DVDW Advocaten

EPO: No immunity in labour cases?

27 August 2013

A prior employee of the European Patent Office (EPO) based in Rijswijk achieved a landmark ruling in his proceedings against his former employer: The labour court in The Hague ruled that it has jurisdiction in labour cases against EPO and disregarded EPO's defence based on immunity of international organisations from state jurisdiction. The labour court decided in a recently published case (Kantonrechter Den Haag, 16.07.2013, JAR 2013/204) that the recourse to the Administrative Tribunal of the International Labour Organisation (ILOAT) does not qualify as a fair and reasonable trial as required by art. 6 European Human Rights Convention (ECHR).

What was the situation? The case deals with the employee's right to invalidity benefits. The employee in question became incapable to work in 2003, since that moment he received invalidity benefits based on his employment contract. In 2008, these benefits were cut back from a full pension to a supplementary payment. The employee challenged this decision and went to the Internal Appeals Committee. In August 2011, the Internal Appeals Committee advised the President of EPO to honour the employee's claim. However, the President did not follow the Committee's advice and turned down the employee's request. Subsequently, the employee appealed this decision at the Administrative Tribunal of the International Labour Organisation (ILOAT) in the manner prescribed by the European Patent Convention.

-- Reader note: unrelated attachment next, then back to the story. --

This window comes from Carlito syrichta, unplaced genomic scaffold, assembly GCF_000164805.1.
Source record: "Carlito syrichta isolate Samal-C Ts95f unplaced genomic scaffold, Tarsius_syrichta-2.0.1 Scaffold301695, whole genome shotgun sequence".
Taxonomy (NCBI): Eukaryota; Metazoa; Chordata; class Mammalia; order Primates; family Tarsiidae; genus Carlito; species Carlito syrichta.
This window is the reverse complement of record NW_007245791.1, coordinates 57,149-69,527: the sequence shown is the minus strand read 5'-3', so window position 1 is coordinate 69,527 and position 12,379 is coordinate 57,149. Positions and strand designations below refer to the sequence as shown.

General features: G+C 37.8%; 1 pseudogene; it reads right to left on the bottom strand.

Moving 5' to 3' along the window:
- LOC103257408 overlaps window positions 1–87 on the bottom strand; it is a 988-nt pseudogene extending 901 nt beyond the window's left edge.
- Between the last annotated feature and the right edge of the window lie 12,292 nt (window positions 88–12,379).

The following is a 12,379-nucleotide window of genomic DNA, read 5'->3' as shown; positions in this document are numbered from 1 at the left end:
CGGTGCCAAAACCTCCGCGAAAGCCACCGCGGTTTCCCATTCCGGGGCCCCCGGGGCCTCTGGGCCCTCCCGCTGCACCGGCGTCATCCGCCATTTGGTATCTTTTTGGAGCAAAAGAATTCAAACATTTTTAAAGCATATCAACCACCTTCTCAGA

ILOAT informed the plaintiff that there are at the moment round about 500 cases pending but that ILOAT only hears around 50 cases per session. It advised that the number of cases brought against EPO is out of proportion in relation to the number of EPO employees and the number of cases brought against other international organisations and concluded that only four to five cases against the EPO are decided per ILOAT session. In practice, it therefore takes about 15 years for a case against EPO to be decided by ILOAT.

In view of the length of the ILOAT proceedings, the labour court in The Hague ruled that these proceedings do not meet the requirements of the right to a fair and reasonable trial. Therefore, EPO could not rely on its immunity from jurisdiction. The labour judge also pointed out that it did not appear that EPO is trying to do something about the lengthy proceedings. Consequently, the court opened the path to the national judge at least for this lawsuit, although it also mentioned that this is an extraordinary case.

This decision on jurisdiction is open to appeal. We expect that the EPO will appeal the decision and, if necessary, ultimately submit this case to review by the Hoge Raad, the Dutch Supreme Court. EPO will have an interest in a final ruling on its immunity. In 2009, the Hoge Raad decided in favour of EPO that it does have immunity in labour law cases. However, in this case, the issue was rather whether the ILOAT proceedings qualify as proceedings by an independent judge. The lengthiness of the proceedings was no issue at all.

Whether the decision of the Hague district court will be upheld in appeal, is an open question. In any case, it will take quite some time until a final Supreme Court judgement. In the meantime, the uncertainty as to the EPO's immunity may open the door to individual negotiations. 


More information?

For your questions, please contact Ann Kathrin Oberbremer or Marijke van der Sanden, both specialised in (international) labour law.

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